1. re: chefj

                Right, if it's labeled "chili powder" here in the USA it will typically contain cumin and often also oregano, garlic powder. But of course you can also buy simple ground chile pepper here, though not so common in many supermarkets. I think chefj and paulj (members of the dysfunctional j family??) are "violently agreeing" with each other, lol.

          2. re: aschwinnie

            My ex-boyfriend is Indian and I used some chile powder left by his mother in his kitchen and Wow! I do believe that is pure chili powder. I ruined my dish by assuming it had the heat of American chili powder.

        1. Generic paprika is mild. Hungarian paprika (the best is from the town of Szeged) is available in sweet and hot powdered versions, although the sweet variety is what we usually associate with paprika, used in dishes such as chicken paprikash and Hungarian goulash. There are also Spanish paprikas on the market, which are smoked.

          Generic chili powder is a rather harsh mix of various chili peppers, cumin, oregano, salt and dehydrated garlic. A better alternative to "chili powder" is to purchase chili powders made from one specific type of chili. McCormick's is now marketing, along with their "chili powder", other PURE chili powders. "Ancho Chili Powder" is sweet, slightly smokey, and a bit hot, and is absolutely fabulous for chili con carne. Ancho chilis are dried, smoked poblano chilis. You can also buy chipotle chili powder, as well as others. By buying the pure chili powders, you have more control over the ingredients and flavours (and the amount of salt) that are going into your cooked foods.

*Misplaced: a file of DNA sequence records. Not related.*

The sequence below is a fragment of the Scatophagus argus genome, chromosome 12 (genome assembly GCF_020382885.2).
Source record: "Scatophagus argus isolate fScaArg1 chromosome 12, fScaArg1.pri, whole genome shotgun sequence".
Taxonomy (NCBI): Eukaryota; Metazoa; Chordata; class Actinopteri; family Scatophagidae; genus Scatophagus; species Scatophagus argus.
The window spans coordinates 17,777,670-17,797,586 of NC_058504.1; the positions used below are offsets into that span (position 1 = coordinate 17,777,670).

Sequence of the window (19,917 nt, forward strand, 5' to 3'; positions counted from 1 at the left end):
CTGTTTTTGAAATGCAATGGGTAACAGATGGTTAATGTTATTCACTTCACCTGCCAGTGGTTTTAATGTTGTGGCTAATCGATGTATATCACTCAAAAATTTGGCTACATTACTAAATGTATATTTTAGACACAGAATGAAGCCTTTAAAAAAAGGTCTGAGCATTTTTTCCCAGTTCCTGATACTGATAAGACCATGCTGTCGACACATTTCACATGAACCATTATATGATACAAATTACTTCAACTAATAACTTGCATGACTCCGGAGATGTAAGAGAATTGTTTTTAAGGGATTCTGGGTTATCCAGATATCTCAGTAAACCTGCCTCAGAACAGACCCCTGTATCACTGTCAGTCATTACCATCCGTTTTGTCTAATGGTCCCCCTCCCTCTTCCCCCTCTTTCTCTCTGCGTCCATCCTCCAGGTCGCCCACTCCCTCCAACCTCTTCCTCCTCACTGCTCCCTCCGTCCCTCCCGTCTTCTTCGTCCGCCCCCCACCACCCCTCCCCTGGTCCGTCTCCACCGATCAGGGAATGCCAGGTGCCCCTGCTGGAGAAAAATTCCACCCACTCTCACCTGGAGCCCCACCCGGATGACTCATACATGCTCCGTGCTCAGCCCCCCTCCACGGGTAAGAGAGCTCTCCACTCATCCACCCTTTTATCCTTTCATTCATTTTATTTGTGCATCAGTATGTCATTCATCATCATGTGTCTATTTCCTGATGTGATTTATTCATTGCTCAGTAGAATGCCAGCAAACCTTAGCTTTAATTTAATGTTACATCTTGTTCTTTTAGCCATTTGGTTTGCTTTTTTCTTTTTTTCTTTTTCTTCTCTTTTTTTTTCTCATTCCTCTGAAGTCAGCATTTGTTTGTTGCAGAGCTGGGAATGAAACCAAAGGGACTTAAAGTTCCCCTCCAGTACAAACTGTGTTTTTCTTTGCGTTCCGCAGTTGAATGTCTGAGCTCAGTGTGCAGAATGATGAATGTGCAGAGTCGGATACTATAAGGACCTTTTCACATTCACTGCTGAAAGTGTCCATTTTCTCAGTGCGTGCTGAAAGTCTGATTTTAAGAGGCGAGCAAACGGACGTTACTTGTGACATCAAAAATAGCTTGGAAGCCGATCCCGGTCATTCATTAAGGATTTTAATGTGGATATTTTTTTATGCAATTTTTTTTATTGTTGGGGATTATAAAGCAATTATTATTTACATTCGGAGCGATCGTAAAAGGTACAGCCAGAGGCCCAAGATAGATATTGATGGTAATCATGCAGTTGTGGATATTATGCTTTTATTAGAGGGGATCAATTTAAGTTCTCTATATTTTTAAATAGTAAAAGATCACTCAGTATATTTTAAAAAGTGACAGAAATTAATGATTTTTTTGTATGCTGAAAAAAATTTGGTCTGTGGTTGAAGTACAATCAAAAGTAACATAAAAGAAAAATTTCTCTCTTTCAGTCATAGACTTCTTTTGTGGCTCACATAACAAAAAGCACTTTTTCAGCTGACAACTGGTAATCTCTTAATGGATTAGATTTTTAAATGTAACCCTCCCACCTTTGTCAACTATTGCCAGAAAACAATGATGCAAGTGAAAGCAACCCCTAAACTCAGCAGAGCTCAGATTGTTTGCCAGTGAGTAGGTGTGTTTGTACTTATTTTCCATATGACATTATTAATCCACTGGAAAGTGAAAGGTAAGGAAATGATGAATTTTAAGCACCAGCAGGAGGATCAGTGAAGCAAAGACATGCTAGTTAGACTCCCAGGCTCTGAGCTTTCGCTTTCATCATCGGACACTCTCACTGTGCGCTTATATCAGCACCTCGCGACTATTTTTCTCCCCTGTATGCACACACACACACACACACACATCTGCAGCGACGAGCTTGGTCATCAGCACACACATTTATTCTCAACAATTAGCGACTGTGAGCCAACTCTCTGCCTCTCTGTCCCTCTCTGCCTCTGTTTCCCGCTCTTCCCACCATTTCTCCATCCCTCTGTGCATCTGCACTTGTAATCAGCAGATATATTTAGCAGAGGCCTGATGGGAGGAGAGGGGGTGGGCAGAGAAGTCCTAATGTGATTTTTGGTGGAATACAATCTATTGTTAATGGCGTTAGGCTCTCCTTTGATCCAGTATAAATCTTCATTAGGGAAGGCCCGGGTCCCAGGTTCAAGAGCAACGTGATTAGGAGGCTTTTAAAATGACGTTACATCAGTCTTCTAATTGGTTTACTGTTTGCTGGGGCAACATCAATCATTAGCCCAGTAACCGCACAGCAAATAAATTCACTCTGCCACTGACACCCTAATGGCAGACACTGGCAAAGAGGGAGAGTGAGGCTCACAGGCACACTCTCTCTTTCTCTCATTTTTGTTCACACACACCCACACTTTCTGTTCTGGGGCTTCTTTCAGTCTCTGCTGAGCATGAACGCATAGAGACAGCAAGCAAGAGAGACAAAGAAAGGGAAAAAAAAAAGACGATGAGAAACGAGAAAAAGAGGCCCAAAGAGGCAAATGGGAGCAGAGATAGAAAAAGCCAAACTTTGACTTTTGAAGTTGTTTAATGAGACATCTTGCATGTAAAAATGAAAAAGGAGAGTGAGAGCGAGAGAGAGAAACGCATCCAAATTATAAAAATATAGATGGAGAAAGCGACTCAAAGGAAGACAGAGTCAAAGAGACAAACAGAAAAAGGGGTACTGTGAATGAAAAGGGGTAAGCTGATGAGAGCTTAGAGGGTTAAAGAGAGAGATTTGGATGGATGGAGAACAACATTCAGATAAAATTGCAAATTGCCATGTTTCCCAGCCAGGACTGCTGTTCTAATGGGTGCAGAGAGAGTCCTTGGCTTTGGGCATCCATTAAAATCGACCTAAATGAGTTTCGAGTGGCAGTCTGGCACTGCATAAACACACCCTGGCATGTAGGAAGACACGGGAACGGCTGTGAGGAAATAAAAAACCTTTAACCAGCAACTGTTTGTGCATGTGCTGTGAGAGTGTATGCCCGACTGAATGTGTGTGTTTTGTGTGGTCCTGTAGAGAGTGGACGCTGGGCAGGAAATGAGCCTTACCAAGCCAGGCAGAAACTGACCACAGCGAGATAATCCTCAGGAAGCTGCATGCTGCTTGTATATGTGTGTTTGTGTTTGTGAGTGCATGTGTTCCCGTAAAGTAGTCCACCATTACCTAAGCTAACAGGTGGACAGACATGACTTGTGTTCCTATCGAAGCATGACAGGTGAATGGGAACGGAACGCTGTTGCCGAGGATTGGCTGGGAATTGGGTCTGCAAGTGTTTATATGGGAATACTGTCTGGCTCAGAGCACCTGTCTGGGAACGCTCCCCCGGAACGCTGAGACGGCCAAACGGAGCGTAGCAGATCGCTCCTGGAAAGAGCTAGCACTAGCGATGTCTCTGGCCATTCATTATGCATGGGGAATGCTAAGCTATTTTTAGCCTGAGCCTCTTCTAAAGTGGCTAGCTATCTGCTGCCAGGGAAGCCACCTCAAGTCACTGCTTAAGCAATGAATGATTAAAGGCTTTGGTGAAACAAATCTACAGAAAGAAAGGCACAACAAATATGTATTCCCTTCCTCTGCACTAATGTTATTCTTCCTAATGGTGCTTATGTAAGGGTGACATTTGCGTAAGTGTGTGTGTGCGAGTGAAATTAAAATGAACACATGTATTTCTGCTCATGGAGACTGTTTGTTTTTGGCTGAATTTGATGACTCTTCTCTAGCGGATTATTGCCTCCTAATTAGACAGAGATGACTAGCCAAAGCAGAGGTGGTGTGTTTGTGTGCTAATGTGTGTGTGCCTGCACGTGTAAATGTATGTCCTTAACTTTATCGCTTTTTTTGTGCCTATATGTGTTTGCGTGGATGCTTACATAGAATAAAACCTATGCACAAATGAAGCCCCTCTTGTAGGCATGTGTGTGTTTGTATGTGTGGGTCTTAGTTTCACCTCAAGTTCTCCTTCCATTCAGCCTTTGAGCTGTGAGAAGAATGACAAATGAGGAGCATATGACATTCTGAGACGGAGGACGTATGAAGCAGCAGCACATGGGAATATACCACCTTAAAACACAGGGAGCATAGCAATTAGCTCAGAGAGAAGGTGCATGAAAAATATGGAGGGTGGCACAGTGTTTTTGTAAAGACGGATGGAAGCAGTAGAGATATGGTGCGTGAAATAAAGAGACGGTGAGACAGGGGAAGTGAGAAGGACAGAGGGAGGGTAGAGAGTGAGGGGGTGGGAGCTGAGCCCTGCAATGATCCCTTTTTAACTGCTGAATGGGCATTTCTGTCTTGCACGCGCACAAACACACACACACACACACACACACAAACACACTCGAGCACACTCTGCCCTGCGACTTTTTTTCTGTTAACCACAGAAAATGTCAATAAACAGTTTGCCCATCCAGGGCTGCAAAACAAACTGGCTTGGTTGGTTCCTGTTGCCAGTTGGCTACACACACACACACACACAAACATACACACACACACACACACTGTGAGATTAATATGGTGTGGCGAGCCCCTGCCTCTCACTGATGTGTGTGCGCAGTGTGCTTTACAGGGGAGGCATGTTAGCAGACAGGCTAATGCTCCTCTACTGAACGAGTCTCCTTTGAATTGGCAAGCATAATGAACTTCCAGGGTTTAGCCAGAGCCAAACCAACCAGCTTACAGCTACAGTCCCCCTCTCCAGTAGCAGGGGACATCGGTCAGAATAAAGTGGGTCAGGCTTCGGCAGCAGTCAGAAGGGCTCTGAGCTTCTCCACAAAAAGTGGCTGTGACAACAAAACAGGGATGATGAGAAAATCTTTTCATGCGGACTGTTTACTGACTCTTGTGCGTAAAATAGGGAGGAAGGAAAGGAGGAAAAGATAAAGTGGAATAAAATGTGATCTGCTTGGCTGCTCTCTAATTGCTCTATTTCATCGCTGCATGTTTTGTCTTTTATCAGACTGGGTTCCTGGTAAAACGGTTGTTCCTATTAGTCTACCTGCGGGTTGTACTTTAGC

1 Reply
          1. re: FlavoursGal

            ...those smoked Spanish Paprikas are wonderful--try them if you can find them. The brand I buy comes in 'sweet' (not hot) and 'hot' which packs a moderate amount of heat. I use the smoked sweet in place of Hungarian Szeged-type in chicken dishes which call for paprika and the flavor is very good.

          2. Sorry on your last question about whether it will make a difference -- if you tell us what you're making that will probably elicit more useful advice.

            1. Someone should add here that some cookbooks will confuse you by using neutral terms that are not clear.

              For example, Julie Sahni, who writes excellent Indian cookbooks, is fond of the term 'red pepper' when she means cheyenne pepper or another hot, dried, ground, chili-pepper. 'Red Pepper' is vague enough to suggest that maybe paprika is wanted. Anyways, reading a cookbook's glossary on such occasions is usually all that is needed.

              4 Replies
              1. re: Atahualpa

                even I am a Hobby Cook and you can check FB "Tips on Indian Kitchen"
                Two years before I created Vegan masalachai lette with soya milk and vegan Kaffee late in one of gym Homes Place in Berlin was Kaffee with Coconut milk. But recently i saw it in Starbuck coffee newly introduced as Sumatra.

                1. re: aschwinnie

                  What does this mean? I can not make Heads or Tails of it.

                  1. re: chefj

                    off course yes ! I only shared my experience, have a nice weekend !